- What is peer pressure?
- Why does peer pressure influence teens?
- Examples of teen peer pressure
- Types of teen peer pressure
- When to be concerned about teen peer pressure?
- How can parents help manage teen peer pressure?
Teenage years are the time when children make most of their friends. They have fun with them, they confide in them and they get influenced by them. But with the friendship and social circle comes peer pressure.
Teen peer pressure can lead to some adverse outcomes and an unpleasant atmosphere at home. We tell you everything about peer pressure in teens — examples, the good and bad, and how parents can deal with it.
What Is Peer Pressure?
Peer pressure is a situation where the teen feels compelled to do something because they want to be a part of a social circle and be valued by it. Friends and members of a larger group (classmates, schoolmates, etc.,) constitute the peers.
The teen gives more importance to their peers’ opinion than their own thoughts. Hence, peer pressure can make the teen do things that they would otherwise not do.
Why Does Peer Pressure Influence Teens?
Here is why teens get easily influenced by their peers:
- Importance to peers’ opinion: Teenagers lay a lot of emphasis on the opinion of their friends and the larger group. Often, teens make a is aligned with the larger group instead of staying independent. Research has found that teenagers are likely to take more risks, such as speeding on a car, when their friends are watching them (1).
- Rapid teenage transformation: Several mental and physical changes occur during the adolescent years. There is a natural urge to forge friendships with those of the same age and those going through similar changes in life. The teen feels that the best way to become friends with someone is by behaving in the same manner as their peers do.
- A strong urge to fit-in: The need to fit-in could be so great that it can drive the teen to make impaired and risky decisions, which the teen may perceive to be “cool”.
- Risk taking: Teenagers are most likely to ignore risks in favor of a reward while being under the influence of peer pressure (2). A teen is likely to be involved in a crime or consume alcohol when they are in a group of peers (3). A teenager is also five times more likely to be involved in a car accident since they are most likely to drink and drive when with peers (4).
People are the most vulnerable to peer pressure in their teenage years, and the pressure can manifest in various ways. Let’s see some examples.
[ Read: Teenage Behavior Problems ]
Examples Of Teen Peer Pressure
Below, we have listed some of the most common scenarios of peer pressure among teens; some might be good while some are harmful for the teenager:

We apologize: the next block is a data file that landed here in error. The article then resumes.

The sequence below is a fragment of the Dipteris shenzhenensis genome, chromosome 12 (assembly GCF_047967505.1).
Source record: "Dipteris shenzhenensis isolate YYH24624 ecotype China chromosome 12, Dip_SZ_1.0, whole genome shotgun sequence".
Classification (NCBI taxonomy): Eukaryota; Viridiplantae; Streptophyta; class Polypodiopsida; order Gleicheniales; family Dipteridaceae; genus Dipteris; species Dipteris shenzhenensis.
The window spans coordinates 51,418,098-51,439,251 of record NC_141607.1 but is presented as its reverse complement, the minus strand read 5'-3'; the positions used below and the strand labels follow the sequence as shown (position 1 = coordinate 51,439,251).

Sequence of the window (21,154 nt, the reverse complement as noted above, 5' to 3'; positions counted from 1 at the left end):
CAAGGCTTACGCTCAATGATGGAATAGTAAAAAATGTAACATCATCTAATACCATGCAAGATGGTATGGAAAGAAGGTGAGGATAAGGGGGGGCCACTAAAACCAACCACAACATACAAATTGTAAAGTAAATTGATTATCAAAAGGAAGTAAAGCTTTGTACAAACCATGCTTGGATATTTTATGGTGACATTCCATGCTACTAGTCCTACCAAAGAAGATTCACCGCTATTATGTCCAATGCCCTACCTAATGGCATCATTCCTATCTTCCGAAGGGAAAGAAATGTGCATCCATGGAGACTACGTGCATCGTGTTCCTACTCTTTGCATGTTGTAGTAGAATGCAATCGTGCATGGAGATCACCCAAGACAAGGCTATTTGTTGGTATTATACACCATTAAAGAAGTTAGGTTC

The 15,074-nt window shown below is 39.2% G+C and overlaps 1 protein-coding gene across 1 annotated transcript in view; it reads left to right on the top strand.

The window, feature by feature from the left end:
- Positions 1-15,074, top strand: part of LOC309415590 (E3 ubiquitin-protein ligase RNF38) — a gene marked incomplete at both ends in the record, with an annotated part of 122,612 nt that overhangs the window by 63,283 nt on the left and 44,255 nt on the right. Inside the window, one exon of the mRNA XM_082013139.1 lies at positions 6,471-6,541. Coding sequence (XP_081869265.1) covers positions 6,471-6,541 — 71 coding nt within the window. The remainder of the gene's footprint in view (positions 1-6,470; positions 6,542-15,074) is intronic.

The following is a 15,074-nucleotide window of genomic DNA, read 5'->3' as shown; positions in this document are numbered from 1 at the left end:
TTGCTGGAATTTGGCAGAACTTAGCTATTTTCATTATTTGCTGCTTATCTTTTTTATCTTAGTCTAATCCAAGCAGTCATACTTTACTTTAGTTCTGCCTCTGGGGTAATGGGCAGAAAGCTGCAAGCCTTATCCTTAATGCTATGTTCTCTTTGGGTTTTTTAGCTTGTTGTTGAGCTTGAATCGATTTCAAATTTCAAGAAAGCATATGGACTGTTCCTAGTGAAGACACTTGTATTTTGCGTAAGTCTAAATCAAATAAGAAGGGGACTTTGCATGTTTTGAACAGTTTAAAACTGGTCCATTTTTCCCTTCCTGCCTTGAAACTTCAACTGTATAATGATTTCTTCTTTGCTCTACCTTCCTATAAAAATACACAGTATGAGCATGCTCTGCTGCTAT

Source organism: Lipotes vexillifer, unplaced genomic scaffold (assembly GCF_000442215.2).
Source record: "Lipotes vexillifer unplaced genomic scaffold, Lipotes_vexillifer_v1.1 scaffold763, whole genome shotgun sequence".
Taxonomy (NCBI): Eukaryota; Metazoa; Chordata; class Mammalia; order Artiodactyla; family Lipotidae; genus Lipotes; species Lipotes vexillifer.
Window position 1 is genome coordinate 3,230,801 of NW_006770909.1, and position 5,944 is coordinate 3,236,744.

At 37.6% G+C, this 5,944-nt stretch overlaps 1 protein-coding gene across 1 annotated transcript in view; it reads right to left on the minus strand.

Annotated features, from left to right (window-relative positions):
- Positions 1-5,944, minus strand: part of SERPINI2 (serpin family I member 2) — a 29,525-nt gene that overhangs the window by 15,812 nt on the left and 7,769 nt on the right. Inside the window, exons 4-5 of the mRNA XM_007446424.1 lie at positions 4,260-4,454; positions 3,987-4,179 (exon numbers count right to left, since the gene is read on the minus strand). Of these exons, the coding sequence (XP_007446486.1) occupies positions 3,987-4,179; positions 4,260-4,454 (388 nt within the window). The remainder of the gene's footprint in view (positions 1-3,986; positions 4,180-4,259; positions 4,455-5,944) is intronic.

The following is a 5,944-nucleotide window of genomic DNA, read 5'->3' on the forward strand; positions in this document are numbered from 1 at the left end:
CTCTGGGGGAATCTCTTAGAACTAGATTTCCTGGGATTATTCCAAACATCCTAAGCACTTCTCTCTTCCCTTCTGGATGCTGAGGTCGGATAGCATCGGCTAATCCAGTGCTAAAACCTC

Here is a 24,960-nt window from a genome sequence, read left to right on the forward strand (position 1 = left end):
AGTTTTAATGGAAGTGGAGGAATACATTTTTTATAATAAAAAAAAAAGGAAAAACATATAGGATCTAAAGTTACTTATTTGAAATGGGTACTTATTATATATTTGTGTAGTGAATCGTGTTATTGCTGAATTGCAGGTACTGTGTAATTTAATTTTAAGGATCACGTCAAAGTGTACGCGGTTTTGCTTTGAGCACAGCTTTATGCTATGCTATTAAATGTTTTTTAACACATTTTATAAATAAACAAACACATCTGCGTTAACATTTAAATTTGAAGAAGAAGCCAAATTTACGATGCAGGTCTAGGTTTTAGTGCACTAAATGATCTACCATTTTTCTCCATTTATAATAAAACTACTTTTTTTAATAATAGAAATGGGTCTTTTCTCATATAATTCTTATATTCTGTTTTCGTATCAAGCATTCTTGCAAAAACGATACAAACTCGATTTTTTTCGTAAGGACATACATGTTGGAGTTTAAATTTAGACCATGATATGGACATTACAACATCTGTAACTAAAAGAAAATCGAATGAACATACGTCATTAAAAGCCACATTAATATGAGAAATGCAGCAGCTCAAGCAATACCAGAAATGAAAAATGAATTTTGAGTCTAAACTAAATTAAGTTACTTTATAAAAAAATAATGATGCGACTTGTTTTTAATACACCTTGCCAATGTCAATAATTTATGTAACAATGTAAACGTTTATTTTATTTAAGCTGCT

- Changing one’s talking style to mimic those in the friend circle; using words that are often used by peers.
- Copying the dressing style, haircuts, and jewelry.
- Watching the same movies and TV shows as friends. Listening to the same music as friends.
- Participating in competitions or joining groups like a sports or singing group.
- Doing risky acts like breaking rules. Often the rule is broken in a group or after seeing someone in the peer circle do it.
- Indulging in activities like smoking, drinking, using drugs, or sexual activities.
As the examples indicate, peer pressure can be both negative and positive.
Types Of Teen Peer Pressure
Peer pressure can be either negative or positive depending on the type of social circle:
- Negative peer pressure: Causes the teen to pick habits that are inappropriate for their age. Examples include underage drinking, smoking, drug abuse, having unsafe sex and doing illegal activities.
- Positive peer pressure: This makes the teen do positive things such as joining in a gym to maintain a healthy weight, participating in competitions, joining a hobby group, and following some good, everyday habits like eating healthy food because peers do the same.
Positive peer pressure is indeed a delight for parents who may otherwise struggle to convince their child to take up good habits. It is the negative peer pressure, which is worrisome.
When To Be Concerned About Teen Peer Pressure?
Negative peer pressure can be a problem if you see the below signs in your teen:
- A sudden change in behavior; display of aggression and erratic behavior like never before.
- The teen speaks in monosyllables and does not talk openly with family members.
- They seem depressed or anxious all the while.
- The teen gets angry even with simple matters; are aggressive and short-tempered.
- Having trouble falling asleep, and irregular sleeping pattern.
- Changes in the physical appearance that make the teen appear unwell.